Push Through Pain, or Pull the Plug?
It's OK to quit. The right choice could save your life.
Sometimes it’s harder to quit than to keep going. Bike mechanic Tommy Tuite should know. In 2009, he was one of just two competitors in the off-road, self-supported Great Divide Race. Described by Outside as the “World’s Toughest Bike Race,” the course follows the Continental Divide for 2,490 miles from Canada down to Mexico.
Few enter. Fewer, still, finish in the allotted 25 days. Any slower than that, and the ride is technically considered “touring”—as if a 26-day Great Divide racer has simply been noodling along through the forest, snapping photos of striking plant life. Footage of the race’s challenges (and high attrition rate) can be seen in the 2010 documentary Ride the Divide, which was filmed during a largely similar race called the Tour Divide.
It took both Tuite and his competitor 23 days to complete the Great Divide Race, from the deep snowdrifts of Montana to the New Mexico desert. Despite having to use his shirtsleeve and iodine tablets to filter river water, not once did Tuite consider letting dehydration or inclement weather take him out of the game. That said, he understands why so many Continental Divide racers see no other choice. It’s not what’s in the race that takes people out of the race; it’s what comes next.
“It’s usually real life that gets people to drop out,” Tuite says. “It’s what they’ve left to go race, whether it’s job or family or the possibility of risking something more just to see how fast and how far they can ride their bike. They want the reward, but they don’t want to risk what they’re responsible for.”
For Tuite, a certain degree of suffering enriched his once-in-a-lifetime event. But then there are those who just don’t know when to call it quits, like mountain bike racer Craig Gordon, who rode through intense pain to win the 24-hour Solo World Championship in 2006. Gordon finished victorious, yes, but he also pushed his kidneys to the point of hospitalization, dialysis and a prolonged recovery.
If Kenny Rogers had been anywhere near that race course, he might have had a little wisdom for Gordon: You got to know when to hold ’em, know when to fold ’em, know when to walk away and know when to run your body into the ground. But in the incident that common sense—or your own inner Kenny Rogers—has abandoned you in the heat of battle, here are some general rules on when to party through the pain and when to save your fight for another day.
Keep Going: If you’re thirsty, tired and have darkish urine, keep pushing if there’s a source of water and electrolytes on the horizon. If you’re hardcore, that is. During the Great Divide Race, Tuite claims he was ready to iodine-filter his own urine if that’s what it took.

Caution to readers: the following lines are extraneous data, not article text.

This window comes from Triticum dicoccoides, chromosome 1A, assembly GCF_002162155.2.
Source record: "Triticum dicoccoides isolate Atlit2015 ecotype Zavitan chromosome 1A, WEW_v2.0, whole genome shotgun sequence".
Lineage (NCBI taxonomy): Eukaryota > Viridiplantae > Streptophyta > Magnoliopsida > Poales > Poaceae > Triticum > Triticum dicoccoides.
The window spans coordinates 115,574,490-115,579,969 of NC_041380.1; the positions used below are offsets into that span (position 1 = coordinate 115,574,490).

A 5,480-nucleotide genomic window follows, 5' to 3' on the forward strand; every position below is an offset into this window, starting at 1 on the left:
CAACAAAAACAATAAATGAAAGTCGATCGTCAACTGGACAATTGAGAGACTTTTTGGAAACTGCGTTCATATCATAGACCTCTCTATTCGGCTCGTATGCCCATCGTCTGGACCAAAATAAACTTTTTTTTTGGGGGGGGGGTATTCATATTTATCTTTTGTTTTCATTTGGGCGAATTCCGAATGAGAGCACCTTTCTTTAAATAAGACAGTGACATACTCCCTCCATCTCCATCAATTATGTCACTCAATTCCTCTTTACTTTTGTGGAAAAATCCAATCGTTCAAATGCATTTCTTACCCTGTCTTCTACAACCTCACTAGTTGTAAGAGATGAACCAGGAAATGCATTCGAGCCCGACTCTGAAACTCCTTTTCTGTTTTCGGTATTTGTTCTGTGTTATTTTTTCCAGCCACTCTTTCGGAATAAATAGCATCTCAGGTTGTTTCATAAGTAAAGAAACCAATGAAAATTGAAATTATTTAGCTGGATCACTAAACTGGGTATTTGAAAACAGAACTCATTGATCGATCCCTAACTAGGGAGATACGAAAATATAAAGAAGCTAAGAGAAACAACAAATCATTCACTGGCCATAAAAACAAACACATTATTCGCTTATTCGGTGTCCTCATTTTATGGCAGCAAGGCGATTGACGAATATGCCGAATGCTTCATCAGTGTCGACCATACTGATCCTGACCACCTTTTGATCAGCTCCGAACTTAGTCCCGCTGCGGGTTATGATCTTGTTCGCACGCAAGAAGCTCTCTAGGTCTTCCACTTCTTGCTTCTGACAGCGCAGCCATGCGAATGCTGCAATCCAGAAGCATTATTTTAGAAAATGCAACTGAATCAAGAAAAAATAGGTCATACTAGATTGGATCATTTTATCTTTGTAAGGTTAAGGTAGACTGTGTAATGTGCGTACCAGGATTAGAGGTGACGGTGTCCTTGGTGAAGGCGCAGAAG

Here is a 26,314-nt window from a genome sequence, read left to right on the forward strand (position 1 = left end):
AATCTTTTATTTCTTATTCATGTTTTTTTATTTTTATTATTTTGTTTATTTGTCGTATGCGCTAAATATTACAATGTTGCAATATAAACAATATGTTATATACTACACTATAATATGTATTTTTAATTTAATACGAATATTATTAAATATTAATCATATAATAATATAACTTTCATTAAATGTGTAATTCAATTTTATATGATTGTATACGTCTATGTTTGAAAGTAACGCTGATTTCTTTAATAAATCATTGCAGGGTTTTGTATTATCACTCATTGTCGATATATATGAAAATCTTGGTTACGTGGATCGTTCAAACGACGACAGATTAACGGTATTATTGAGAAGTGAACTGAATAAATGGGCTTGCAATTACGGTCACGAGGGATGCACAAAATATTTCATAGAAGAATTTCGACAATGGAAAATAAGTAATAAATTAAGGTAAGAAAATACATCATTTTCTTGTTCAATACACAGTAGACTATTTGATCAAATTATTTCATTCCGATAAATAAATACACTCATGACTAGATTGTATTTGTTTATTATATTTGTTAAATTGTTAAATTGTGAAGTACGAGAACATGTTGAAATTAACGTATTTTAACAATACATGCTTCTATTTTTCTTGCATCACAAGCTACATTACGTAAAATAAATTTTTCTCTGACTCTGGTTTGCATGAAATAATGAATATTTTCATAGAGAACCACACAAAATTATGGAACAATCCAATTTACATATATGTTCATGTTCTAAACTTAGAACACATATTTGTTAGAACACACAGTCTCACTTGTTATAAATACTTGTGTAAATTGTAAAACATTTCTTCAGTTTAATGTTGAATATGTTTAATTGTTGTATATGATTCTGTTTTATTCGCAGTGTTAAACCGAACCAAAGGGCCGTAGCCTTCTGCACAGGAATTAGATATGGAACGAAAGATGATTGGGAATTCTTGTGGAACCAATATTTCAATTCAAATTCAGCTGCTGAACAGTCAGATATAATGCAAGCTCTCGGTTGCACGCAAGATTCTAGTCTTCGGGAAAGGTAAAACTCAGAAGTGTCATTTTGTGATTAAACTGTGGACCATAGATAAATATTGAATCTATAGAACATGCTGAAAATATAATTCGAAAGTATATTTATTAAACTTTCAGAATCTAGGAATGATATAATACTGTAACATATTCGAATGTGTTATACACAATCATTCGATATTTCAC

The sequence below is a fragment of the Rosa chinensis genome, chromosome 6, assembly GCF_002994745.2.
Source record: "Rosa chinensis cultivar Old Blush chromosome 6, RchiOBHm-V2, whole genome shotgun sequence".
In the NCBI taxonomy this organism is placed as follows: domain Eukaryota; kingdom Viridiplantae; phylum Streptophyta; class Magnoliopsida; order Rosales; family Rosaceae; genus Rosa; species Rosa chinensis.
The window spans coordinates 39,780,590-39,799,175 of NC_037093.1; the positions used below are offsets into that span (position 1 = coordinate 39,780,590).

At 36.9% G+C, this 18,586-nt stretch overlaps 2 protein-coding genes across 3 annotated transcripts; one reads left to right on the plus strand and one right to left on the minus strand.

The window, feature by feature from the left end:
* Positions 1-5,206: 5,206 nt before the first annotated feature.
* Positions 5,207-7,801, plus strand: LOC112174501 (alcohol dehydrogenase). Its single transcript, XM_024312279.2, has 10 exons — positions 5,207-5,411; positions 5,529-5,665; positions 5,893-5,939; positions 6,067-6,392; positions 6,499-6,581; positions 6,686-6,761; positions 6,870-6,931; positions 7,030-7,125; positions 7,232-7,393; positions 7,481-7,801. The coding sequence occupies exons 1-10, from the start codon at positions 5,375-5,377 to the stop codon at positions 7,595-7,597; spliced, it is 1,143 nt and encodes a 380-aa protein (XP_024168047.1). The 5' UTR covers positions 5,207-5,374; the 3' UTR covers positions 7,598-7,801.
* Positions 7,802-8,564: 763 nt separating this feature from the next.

Quit: Signs of severe dehydration are low pulse and blood pressure, rapid heartbeat, inability to urinate and loss of up to 10 percent of body weight. If you experience these warning signals—or if you find blood in your urine, a sign of kidney strain—you should seek medical help immediately.
Keep Going: You’ve hit the wall. You’re slowing down, your energy is low, you’ve lost that early adrenaline-fueled joie de vivre. Drink water, take in calories where you can get them, and consider leaving the course if necessary to get more carbohydrates.
Quit: If you’re genuinely suffering from glycogen depletion, you’ll likely feel confused and irrational, which makes it harder to commit to quitting. But if you can’t pull your head out of a bonk-based mental cloud long enough to continue the trudge, take a rain check and report immediately to a stack of pancakes.
Keep Going: If you’ll lose more heat by stopping, go to your mental happy place and press on until exertion warms you.
Quit: If you’re severely confused, shaking uncontrollably and unable to maintain your body heat, resist the urge to simply burrow into a small, enclosed space on the course. This is hypothermia, and you need medical help fast.
Keep Going: Muscle and joint soreness are fairly common during a long endurance event, so try stretching, slowing to a walk and drinking more water.
Quit: If you’re suffering any sort of bone break, fracture or serious muscular tear, you could make the condition worse by continuing. Like Tuite said, consider your life outside of the race.
Keep Going: If you can slow down, drink more water and eat salty foods. Then suck it up, bub, and continue on.
Quit: Stop if you’re vomiting, have a high body temperature or are severely disoriented. You could have heat stroke. Remember, this is supposed to be fun—living with a DNF is better than not making it through at all.